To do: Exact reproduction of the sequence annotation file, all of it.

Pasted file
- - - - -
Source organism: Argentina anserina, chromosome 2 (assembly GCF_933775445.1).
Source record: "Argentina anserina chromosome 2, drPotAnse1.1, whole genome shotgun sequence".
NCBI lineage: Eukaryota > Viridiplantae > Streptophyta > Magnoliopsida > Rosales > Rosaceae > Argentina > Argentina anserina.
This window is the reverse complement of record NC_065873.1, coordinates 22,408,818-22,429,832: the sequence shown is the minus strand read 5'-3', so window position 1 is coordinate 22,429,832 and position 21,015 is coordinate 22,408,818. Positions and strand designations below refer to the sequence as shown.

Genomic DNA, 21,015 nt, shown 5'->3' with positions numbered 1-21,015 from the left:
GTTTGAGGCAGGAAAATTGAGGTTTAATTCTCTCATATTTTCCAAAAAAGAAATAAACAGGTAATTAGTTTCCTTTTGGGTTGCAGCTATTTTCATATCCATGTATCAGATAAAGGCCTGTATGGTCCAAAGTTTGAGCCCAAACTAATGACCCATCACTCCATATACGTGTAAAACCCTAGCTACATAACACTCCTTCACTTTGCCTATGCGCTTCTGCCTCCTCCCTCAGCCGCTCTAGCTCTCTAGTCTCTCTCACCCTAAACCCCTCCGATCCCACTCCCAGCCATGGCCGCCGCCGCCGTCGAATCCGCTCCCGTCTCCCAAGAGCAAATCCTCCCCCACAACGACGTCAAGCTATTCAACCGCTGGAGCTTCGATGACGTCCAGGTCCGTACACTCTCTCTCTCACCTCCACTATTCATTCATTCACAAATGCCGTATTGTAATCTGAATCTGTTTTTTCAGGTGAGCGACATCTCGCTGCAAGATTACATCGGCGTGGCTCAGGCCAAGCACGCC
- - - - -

Source organism: Argentina anserina, chromosome 2 (assembly GCF_933775445.1).
Source record: "Argentina anserina chromosome 2, drPotAnse1.1, whole genome shotgun sequence".
NCBI lineage: Eukaryota > Viridiplantae > Streptophyta > Magnoliopsida > Rosales > Rosaceae > Argentina > Argentina anserina.
This window is the reverse complement of record NC_065873.1, coordinates 22,408,818-22,429,832: the sequence shown is the minus strand read 5'-3', so window position 1 is coordinate 22,429,832 and position 21,015 is coordinate 22,408,818. Positions and strand designations below refer to the sequence as shown.

Genomic DNA, 21,015 nt, shown 5'->3' with positions numbered 1-21,015 from the left:
GTTTGAGGCAGGAAAATTGAGGTTTAATTCTCTCATATTTTCCAAAAAAGAAATAAACAGGTAATTAGTTTCCTTTTGGGTTGCAGCTATTTTCATATCCATGTATCAGATAAAGGCCTGTATGGTCCAAAGTTTGAGCCCAAACTAATGACCCATCACTCCATATACGTGTAAAACCCTAGCTACATAACACTCCTTCACTTTGCCTATGCGCTTCTGCCTCCTCCCTCAGCCGCTCTAGCTCTCTAGTCTCTCTCACCCTAAACCCCTCCGATCCCACTCCCAGCCATGGCCGCCGCCGCCGTCGAATCCGCTCCCGTCTCCCAAGAGCAAATCCTCCCCCACAACGACGTCAAGCTATTCAACCGCTGGAGCTTCGATGACGTCCAGGTCCGTACACTCTCTCTCTCACCTCCACTATTCATTCATTCACAAATGCCGTATTGTAATCTGAATCTGTTTTTTCAGGTGAGCGACATCTCGCTGCAAGATTACATCGGCGTGGCTCAGGCCAAGCACGCC